Management of the left subclavian artery (LSA) during thoracic endovascular aortic repair (TEVAR) continues to be controversial, despite recent guidelines submitted by the Society for Vascular Surgery recommending routine revascularization of the LSA in most circumstances. Up to one third of patients require coverage of the LSA during TEVAR. The LSA provides extensive circulation to the upper extremity, spinal cord, and brain, consequently, sacrifice of this great vessel might not be physiologically tolerated. Studies supporting routine preoperative revascularization of the LSA note increased rates of spinal cord ischemia, strokes, and upper extremity ischemia when the LSA is sacrificed. Other studies supporting a selective revascularization strategy note no difference in neurologic outcomes and recommend expectant management of upper extremity ischemia. In addition, LSA revascularization has associated complications that are avoided by selective revascularization. The purpose of this article is to review and focus the available data in support of routine versus selective LSA revascularization.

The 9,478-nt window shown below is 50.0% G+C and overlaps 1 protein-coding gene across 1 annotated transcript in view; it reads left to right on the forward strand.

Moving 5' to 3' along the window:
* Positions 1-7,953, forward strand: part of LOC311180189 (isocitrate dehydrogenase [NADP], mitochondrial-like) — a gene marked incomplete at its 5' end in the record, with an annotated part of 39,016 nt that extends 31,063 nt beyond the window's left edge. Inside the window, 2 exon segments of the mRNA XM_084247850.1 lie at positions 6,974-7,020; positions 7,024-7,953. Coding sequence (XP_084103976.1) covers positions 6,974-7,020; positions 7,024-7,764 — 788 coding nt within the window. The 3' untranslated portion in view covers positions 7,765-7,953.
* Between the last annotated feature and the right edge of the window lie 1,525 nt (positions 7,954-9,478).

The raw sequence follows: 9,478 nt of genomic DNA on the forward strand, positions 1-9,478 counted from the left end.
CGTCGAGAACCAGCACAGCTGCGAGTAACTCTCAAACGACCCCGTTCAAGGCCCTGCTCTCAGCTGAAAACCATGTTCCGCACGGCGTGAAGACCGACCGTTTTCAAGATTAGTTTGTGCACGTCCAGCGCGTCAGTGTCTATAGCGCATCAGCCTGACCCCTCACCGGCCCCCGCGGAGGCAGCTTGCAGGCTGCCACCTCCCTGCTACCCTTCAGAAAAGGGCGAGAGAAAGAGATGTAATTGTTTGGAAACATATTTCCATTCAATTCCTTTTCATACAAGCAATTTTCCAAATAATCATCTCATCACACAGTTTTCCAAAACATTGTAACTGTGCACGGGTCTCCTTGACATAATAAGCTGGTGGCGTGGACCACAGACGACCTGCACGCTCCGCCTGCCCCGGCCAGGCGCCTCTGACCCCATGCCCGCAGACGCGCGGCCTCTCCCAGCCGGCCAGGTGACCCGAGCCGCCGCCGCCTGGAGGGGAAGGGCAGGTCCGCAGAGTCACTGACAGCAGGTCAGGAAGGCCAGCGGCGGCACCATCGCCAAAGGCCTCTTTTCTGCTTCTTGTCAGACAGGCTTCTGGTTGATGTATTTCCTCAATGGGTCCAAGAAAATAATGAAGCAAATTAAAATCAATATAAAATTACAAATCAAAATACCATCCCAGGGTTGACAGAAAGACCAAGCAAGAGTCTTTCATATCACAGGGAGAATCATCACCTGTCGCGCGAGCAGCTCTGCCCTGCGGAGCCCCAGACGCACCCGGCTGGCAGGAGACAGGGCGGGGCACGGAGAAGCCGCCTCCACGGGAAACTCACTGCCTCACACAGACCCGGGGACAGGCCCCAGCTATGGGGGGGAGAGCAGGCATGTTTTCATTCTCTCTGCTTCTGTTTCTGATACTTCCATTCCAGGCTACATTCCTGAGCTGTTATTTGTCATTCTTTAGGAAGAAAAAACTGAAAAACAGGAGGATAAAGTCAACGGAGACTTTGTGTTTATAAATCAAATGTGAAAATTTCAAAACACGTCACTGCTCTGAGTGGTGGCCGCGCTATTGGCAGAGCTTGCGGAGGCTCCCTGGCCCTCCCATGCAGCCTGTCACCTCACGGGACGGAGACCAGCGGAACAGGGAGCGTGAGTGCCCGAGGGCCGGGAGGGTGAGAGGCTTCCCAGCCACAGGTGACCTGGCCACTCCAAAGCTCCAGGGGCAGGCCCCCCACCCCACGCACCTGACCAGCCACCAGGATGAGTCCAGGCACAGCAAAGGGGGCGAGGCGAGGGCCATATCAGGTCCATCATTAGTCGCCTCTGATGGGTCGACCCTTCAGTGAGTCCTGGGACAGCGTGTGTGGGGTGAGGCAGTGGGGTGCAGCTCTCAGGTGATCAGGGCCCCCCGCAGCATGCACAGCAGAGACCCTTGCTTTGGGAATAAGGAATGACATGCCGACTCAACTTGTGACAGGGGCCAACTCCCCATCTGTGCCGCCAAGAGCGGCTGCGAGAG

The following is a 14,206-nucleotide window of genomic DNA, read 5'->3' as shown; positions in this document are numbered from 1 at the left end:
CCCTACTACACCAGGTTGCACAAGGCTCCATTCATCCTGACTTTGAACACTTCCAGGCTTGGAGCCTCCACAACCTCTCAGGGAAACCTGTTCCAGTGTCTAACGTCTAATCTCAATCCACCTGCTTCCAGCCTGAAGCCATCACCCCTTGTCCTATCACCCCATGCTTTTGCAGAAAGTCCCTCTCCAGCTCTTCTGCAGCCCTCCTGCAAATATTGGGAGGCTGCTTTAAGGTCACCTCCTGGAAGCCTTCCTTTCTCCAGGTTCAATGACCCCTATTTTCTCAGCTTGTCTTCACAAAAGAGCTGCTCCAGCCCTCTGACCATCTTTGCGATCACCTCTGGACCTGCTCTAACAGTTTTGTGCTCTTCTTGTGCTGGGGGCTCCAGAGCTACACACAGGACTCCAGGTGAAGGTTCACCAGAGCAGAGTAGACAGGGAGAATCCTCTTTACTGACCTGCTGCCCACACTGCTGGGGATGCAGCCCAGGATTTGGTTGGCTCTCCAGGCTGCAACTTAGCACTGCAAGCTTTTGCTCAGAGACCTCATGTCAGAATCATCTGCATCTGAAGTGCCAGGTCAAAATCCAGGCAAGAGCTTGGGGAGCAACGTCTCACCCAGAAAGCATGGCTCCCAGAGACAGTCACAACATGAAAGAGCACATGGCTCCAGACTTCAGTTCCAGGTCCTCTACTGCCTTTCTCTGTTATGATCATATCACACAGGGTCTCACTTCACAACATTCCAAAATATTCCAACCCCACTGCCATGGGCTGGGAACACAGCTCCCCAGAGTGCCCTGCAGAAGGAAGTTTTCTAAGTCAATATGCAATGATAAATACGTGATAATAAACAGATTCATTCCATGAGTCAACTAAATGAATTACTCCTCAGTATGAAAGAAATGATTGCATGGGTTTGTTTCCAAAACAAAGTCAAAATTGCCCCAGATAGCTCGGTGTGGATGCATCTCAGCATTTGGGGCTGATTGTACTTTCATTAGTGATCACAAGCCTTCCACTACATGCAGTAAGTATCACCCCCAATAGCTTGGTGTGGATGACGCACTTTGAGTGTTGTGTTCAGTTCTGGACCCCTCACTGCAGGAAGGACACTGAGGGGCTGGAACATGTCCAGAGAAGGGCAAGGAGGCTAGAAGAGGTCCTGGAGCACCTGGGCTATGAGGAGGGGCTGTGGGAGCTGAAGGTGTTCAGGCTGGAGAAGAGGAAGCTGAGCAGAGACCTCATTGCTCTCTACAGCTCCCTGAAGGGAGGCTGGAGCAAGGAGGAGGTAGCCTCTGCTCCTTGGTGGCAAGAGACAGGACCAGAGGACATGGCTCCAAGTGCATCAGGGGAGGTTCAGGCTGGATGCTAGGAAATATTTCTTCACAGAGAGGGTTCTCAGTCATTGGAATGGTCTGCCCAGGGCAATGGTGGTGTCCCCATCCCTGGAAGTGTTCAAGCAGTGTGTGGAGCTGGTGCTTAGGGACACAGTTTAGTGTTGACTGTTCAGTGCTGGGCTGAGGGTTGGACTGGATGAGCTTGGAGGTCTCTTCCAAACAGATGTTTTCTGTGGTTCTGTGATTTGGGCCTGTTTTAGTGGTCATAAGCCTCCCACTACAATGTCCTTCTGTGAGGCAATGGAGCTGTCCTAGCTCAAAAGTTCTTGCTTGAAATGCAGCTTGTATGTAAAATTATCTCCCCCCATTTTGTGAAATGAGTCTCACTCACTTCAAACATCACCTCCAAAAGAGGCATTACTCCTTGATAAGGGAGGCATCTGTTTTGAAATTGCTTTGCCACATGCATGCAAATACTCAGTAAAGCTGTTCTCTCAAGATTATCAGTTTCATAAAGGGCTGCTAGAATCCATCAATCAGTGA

ASJC Scopus subject areas
- Cardiology and Cardiovascular Medicine